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Determiners English Grammar For Class 6

Determiners

Of late, Determiners have been added to the list of the Parts of Speech. Earlier, there were eight parts of speech. With the addition of Determiners, they have become nine. Let us study what a determiner is.
Look at the following sentences:
1. That girl is my sister.
2. I gave him some milk.
3. He could do neither of the two sums.
In the above sentences, the adjectives ‘that, ‘some’ and ‘neither’ (as they used to be called earlier) do not describe things or persons, but point them out. These adjectives are called Determiners or Determinatives as they determine things or persons.

BASIC DIFFERENCE BETWEEN AN ADJECTIVE AND A DETERMINER 
An adjective is used to limit the application of a noun by describing it, ie, by giving information about the size, colour, age and other qualities.
For example: big cat, large house, fat lady.
A determiner is used to limit the application of a noun without describing it. We do not come to know anything about the quality of the noun.
For example: my room, three benches, two pencils, some sugar.

Exercise 1
Study the group of words given below. Identify them as determiners and adjectives and write them in their respective columns:
costly watch
my car
blunt pencil
wide road 
all winners
two chairs
thin man 
much pain
majestic building
ferocious animal
blue sky
black eyes
many students
five monkeys
empty bucket
some sugar
first row 
two ribbons
palatial house
enough money 
three students 
innumerable stars
little recovery
wet clothes 
pointed nib
clear sky

Determiners contain several classes of words which are as follows:
1. Articles (a, an, the)
2. Possessive Adjectives (my, his, her, your, our, its, their) 
3. Numerals (cardinal numbers: one, two, three, etc.; ordinal numbers: first, second, third, etc.)
‘A’, An’ and ‘The’ are called Articles. These are Determiners as well, because these do not describe nouns. ‘A’ and ‘An’ are called Indefinite Determiners, whereas The’ is called the Definite Determiner.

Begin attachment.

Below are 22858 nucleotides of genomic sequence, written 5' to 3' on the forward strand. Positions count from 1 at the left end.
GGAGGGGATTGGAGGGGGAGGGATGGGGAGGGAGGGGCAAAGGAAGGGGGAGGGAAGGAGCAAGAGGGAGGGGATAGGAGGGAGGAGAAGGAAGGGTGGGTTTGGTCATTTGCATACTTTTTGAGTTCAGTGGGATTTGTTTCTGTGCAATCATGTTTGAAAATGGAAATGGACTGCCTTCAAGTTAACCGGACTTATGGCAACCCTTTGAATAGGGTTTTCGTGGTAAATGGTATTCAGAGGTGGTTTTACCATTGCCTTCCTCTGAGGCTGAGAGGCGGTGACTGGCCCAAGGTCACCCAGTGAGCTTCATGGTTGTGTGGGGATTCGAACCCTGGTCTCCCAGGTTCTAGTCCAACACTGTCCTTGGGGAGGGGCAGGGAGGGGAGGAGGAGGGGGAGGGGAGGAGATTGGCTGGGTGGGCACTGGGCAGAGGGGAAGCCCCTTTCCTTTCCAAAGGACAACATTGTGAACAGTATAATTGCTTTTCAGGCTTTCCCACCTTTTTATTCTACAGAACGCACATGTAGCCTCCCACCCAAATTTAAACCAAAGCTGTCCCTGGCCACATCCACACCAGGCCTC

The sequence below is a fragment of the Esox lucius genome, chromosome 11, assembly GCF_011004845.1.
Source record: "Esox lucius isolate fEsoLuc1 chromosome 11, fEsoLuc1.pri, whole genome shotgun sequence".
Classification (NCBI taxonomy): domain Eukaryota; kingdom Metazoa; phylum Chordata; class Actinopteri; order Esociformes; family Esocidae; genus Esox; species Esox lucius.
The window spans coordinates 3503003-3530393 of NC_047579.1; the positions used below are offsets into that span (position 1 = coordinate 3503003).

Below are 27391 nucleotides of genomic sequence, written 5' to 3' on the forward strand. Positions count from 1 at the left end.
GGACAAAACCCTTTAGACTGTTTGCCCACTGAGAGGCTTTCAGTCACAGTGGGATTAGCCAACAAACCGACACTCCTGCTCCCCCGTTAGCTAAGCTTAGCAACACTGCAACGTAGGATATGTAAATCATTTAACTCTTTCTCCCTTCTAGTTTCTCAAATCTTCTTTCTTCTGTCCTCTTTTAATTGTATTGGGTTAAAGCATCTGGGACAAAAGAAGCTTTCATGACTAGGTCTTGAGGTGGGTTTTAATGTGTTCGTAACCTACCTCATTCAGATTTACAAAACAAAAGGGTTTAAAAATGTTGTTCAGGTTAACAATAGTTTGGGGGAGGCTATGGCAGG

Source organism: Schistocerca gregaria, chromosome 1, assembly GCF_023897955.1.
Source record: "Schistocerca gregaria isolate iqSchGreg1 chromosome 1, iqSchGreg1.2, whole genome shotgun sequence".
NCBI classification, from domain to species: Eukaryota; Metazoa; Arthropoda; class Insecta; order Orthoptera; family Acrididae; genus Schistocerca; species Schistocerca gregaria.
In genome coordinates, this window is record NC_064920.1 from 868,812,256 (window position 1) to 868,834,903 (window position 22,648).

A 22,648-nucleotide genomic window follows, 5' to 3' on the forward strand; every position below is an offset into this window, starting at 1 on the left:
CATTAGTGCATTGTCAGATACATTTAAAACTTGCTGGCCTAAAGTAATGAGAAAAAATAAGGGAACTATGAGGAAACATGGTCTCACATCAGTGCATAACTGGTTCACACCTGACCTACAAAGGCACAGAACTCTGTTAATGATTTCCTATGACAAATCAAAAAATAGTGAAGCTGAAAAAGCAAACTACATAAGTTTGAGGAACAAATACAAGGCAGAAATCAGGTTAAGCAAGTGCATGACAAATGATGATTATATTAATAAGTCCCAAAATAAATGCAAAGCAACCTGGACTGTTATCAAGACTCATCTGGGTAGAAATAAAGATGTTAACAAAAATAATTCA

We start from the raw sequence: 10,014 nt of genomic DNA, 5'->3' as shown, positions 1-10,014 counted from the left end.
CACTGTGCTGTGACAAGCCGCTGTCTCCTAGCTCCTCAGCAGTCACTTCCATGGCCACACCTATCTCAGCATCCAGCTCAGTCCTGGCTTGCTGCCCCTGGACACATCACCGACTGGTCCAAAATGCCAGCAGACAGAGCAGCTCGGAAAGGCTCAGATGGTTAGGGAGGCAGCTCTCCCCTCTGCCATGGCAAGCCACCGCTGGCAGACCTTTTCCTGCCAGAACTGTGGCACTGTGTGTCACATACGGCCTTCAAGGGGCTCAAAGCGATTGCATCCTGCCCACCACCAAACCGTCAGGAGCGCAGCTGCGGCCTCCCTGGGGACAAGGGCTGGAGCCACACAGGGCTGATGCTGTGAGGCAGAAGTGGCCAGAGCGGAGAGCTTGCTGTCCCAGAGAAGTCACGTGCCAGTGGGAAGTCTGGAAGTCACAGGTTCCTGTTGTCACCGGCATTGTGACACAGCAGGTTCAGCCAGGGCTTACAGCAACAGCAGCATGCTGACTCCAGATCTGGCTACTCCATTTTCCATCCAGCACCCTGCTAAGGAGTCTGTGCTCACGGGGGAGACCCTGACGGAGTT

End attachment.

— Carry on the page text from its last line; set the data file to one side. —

‘A’ is used:
1. before a word beginning with a consonant, e.g. a college, a candidate. 
2. before a word beginning with a vowel but having consonant sound, e.g. a university, a European, a uniform, one-eyed man, a one-rupee note.
3. before a word beginning with a sound ‘h’, provided it has more than one syllable, e.g. a historical building, a hotel, a heroic deed.

‘An’ is used:
1. before a word beginning with a vowel, eg. an ox, an eye, an apple. 
2. before a word beginning with a consonant but having a vowel sound, e.g. an M.A., an F.A., an M.P. 
3. before a word beginning with a silent ‘h’, e.g. an hour, an honest worker.

Exercise 2
Fill in the blanks with the determiners ‘a’ and ‘an’: 
1. Good children are……….. great blessing to their parents.
2. I found ………… bag on the road.
3. I have ………. headache.
4. I study for half ………. hour daily.
5. The cow is………… useful animal.
6. My father is………..S.P. 
7. Birds of …….  feather flock together.
8. I saw………. elephant in the street. 
9. That lady looks……….. air hostess.
10. Mohan is………. unimportant member of the club.

‘The’ is used:
1. before a Common Noun in the singular number to show a species or class, e.g. The lion is the king of the forest.
2. before a particular person or thing or the one already mentioned, e.g.
Let us go to the hostel. 
The pen you want has been lost.
3. before the names of sacred books, e.g. the Vedas, the Ramayana, the Quran.
4. before Nouns denoting a single thing of its kind, e.g. the Sun, the ocean. 
5. before a superlative degree, e.g. Time is the best healer.
6. before the names of rivers, seas, mountains, deserts, straits, gulfs, groups of islands, e.g. the Ganga, the Arabian Sea, the Himalayas, the Thar Desert.
7. before the names of ships, aeroplanes, trains, historical buildings, newspapers, journals, magazines, e.g. the Frontier Mail, the Times of India, the Taj Mahal.
8. before the names of directions, e.g. the East, the West, the North.